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  • David L. Goetsch

Speaking the Truth in Love to Unbelieving Family Members (Ephesians 4:15)


Do you have family members who are unbelievers? If you do, and most of us do, your relationship with them can be rocky at times. One of the most difficult challenges we face as Christians is building and maintaining relationships with unbelievers. When the unbelievers in question are loved-ones the challenge becomes even more difficult. The key to building and maintaining positive relationships with unbelieving family members is learning to speak the truth to them in love. This message comes from Ephesians 4:15: “Rather, speaking the truth in love, we are to grow up in every way into him who is the head, into Christ.”


Above all else, relationships are built on trust and mutual-respect. But it can be difficult to trust or respect people who reject your most cherished beliefs, even when they are family members. This is why some Christians choose to limit their relationships to fellow believers. I have counseled numerous Christians who refuse to join their extended families in celebrating Thanksgiving and Christmas because certain family members are unbelievers. Although this approach may be more comfortable than engaging with them, it is at odds with the teachings of Scripture. We cannot do our part to carry out the Great Commission (Matthew 28:19) unless we are willing to engage unbelievers and invest the time and effort necessary to build positive relationships with them. When the unbelievers are family members, the need to engage becomes need more important.


Because positive relationships are based on trust and mutual-respect, the most important ingredient in building them is honesty. Speaking the truth in love to people who may not want to hear it means being honest with them, even when your honesty may hurt. Of course, it is important to be tactful when speaking the truth to unbelievers. Think of tact as making your point without making an enemy or driving in the nail without breaking the board. Beating unbelieving family members over the head with your Bible is not likely to lead them to Christ.


On the other hand, you must be honest with them. When their words or actions fly in the face of God’s Word, you have a Biblical obligation to speak up. Scripture is replete with admonitions to be honest, not the least of which is the Ninth Commandment (Exodus 20:16). If you are going to influence unbelieving family members for good, they have to trust you. Those you hope to influence must know they can count on you to tell them the truth and deal forthrightly with them on any and all subjects even when they don’t like the message.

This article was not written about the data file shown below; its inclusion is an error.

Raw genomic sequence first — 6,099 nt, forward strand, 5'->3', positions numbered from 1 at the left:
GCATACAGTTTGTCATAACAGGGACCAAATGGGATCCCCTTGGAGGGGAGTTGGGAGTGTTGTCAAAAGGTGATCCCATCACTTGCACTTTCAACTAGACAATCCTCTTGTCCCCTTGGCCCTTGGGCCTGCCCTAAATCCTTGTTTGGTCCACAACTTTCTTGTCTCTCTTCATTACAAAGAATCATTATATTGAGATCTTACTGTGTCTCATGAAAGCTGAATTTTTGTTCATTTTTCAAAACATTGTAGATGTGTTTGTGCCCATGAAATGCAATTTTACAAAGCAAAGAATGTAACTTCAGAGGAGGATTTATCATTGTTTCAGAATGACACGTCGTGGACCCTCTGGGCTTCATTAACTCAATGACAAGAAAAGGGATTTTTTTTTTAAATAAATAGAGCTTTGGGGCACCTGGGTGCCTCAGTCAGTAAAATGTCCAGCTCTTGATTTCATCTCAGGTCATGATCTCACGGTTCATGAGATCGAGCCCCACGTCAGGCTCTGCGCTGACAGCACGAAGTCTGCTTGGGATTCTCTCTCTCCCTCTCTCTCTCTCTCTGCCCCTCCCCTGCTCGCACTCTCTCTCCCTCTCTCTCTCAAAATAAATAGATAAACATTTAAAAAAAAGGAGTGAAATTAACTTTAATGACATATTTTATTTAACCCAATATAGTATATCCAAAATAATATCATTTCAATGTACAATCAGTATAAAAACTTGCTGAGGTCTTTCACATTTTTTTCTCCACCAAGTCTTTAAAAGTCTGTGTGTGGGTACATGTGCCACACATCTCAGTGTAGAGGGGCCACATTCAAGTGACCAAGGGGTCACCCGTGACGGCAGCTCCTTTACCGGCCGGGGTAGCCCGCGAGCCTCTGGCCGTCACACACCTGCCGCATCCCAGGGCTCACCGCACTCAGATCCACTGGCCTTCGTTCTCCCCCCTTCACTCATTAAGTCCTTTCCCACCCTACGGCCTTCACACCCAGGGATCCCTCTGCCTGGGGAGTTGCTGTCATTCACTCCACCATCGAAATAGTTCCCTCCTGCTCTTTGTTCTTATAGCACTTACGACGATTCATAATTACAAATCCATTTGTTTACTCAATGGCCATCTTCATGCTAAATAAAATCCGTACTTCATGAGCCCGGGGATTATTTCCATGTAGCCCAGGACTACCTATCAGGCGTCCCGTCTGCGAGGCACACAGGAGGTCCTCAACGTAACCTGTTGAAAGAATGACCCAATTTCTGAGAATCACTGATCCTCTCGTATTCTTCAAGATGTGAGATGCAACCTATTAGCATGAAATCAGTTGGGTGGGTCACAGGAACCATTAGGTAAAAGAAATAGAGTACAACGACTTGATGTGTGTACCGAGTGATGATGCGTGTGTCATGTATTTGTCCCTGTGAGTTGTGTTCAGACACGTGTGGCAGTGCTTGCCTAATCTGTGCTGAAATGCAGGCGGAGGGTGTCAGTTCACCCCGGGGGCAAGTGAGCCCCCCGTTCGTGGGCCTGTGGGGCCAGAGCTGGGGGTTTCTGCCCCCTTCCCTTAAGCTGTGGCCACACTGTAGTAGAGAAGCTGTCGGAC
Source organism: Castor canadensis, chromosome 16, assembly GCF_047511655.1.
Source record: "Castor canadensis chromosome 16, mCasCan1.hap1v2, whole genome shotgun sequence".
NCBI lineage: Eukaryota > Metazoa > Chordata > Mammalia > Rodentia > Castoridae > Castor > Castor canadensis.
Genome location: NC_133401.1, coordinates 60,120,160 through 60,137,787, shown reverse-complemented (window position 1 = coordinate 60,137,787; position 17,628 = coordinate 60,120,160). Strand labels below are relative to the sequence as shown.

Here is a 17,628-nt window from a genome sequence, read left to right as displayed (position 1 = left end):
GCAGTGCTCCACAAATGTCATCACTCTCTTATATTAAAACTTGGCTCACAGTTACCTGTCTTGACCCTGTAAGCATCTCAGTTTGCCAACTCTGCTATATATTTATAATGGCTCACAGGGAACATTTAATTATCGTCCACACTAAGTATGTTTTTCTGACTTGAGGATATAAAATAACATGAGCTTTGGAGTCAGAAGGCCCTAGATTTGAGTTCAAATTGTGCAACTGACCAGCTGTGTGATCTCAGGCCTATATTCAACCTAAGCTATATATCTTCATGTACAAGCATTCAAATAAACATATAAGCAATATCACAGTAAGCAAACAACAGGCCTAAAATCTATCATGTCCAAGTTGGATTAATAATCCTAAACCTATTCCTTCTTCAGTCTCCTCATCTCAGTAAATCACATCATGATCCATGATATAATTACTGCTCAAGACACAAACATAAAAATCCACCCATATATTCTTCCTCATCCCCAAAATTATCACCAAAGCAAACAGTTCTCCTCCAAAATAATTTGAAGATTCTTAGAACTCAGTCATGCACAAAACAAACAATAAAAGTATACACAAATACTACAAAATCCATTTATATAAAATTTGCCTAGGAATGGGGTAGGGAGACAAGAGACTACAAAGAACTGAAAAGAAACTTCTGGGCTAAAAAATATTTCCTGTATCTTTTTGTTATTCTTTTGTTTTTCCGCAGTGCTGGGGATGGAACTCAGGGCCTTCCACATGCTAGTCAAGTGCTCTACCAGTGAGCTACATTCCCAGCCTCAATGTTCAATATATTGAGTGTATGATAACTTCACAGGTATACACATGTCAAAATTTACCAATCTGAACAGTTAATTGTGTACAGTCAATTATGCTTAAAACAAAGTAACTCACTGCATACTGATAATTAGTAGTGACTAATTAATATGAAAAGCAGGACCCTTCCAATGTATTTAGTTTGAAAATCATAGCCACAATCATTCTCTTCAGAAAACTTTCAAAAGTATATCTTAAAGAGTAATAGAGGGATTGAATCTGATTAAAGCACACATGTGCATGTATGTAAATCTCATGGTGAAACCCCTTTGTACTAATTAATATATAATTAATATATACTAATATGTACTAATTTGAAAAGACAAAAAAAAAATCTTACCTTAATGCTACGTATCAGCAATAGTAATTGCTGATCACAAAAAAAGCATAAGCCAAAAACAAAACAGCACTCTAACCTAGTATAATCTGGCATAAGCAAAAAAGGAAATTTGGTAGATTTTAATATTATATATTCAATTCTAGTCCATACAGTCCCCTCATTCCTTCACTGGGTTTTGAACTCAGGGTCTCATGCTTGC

Scripture speaks to honesty in Proverbs 11:1 where we are told that a “false balance” is an “abomination to the Lord.” The broader meaning of this verse is that God expects us to be honest with other people, to speak the truth; but he expects us to do this out of love not condemnation. When unbelieving family members know you are confronting their un-Godly behavior out of love rather than condemnation, they will be more likely to hear the message you are trying to convey; perhaps not at first, but over time.


When engaging unbelieving family members, remember that people do not have to endorse your beliefs to respect them. Nor do they have to share your beliefs to trust you. Further, just because people act in sinful ways does not necessarily mean they reject your Christian values. People often shun Christianity not because they reject its values but because they don’t want to live by them. Most people respect honesty, trustworthiness, patience, kindness, and other Christian values even if they fall short in these areas themselves.

To build relationships with unbelieving family members that will help you carry out the Great Commission, be honest with them and build trust. Speak the truth to them, but do it in love. When it comes to accepting the Gospel, unbelievers must first have eyes to see, ears to hear, and hearts to understand (Deuteronomy 29:4). The trusting, truthful, caring relationships you establish with unbelieving family members might open their eyes, ears, and hearts so they can see, hear, and understand the Gospel.


Dr. Goetsch is the author of Veteran’s Lament: Is This the America We Fought For? and Christian Women on the Job: Excelling at Work without Compromising Your Faith, Fidelis Books, an imprint of Post Hill Press.

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©2020 by David Goetsch